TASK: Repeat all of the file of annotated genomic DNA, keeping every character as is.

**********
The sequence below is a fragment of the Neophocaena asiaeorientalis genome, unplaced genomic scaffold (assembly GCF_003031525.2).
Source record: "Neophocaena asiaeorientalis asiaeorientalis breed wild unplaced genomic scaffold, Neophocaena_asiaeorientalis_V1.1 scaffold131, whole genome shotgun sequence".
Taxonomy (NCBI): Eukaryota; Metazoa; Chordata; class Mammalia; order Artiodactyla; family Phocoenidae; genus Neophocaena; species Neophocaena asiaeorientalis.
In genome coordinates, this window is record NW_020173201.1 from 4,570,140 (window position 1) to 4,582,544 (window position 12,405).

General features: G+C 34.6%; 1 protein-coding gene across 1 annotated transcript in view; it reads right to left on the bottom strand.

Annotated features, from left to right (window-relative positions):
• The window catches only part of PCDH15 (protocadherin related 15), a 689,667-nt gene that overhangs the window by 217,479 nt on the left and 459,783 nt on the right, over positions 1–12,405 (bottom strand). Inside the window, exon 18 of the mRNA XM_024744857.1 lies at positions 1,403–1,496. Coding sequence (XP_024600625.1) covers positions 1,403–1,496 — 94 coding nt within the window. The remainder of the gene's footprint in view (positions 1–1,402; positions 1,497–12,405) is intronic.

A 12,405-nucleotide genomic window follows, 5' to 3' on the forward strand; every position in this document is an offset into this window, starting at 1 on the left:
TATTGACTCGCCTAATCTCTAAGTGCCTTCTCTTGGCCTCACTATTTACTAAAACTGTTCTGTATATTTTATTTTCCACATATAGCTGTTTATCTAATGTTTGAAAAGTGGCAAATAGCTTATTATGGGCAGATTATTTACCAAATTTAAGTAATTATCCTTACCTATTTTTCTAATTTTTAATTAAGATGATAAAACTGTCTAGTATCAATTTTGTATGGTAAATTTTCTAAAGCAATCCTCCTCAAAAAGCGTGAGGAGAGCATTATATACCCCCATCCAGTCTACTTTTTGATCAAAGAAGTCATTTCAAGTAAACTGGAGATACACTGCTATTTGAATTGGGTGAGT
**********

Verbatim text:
The sequence below is a fragment of the Neophocaena asiaeorientalis genome, unplaced genomic scaffold (assembly GCF_003031525.2).
Source record: "Neophocaena asiaeorientalis asiaeorientalis breed wild unplaced genomic scaffold, Neophocaena_asiaeorientalis_V1.1 scaffold131, whole genome shotgun sequence".
Taxonomy (NCBI): Eukaryota; Metazoa; Chordata; class Mammalia; order Artiodactyla; family Phocoenidae; genus Neophocaena; species Neophocaena asiaeorientalis.
In genome coordinates, this window is record NW_020173201.1 from 4,570,140 (window position 1) to 4,582,544 (window position 12,405).

General features: G+C 34.6%; 1 protein-coding gene across 1 annotated transcript in view; it reads right to left on the bottom strand.

Annotated features, from left to right (window-relative positions):
• The window catches only part of PCDH15 (protocadherin related 15), a 689,667-nt gene that overhangs the window by 217,479 nt on the left and 459,783 nt on the right, over positions 1–12,405 (bottom strand). Inside the window, exon 18 of the mRNA XM_024744857.1 lies at positions 1,403–1,496. Coding sequence (XP_024600625.1) covers positions 1,403–1,496 — 94 coding nt within the window. The remainder of the gene's footprint in view (positions 1–1,402; positions 1,497–12,405) is intronic.

A 12,405-nucleotide genomic window follows, 5' to 3' on the forward strand; every position in this document is an offset into this window, starting at 1 on the left:
TATTGACTCGCCTAATCTCTAAGTGCCTTCTCTTGGCCTCACTATTTACTAAAACTGTTCTGTATATTTTATTTTCCACATATAGCTGTTTATCTAATGTTTGAAAAGTGGCAAATAGCTTATTATGGGCAGATTATTTACCAAATTTAAGTAATTATCCTTACCTATTTTTCTAATTTTTAATTAAGATGATAAAACTGTCTAGTATCAATTTTGTATGGTAAATTTTCTAAAGCAATCCTCCTCAAAAAGCGTGAGGAGAGCATTATATACCCCCATCCAGTCTACTTTTTGATCAAAGAAGTCATTTCAAGTAAACTGGAGATACACTGCTATTTGAATTGGGTGAGT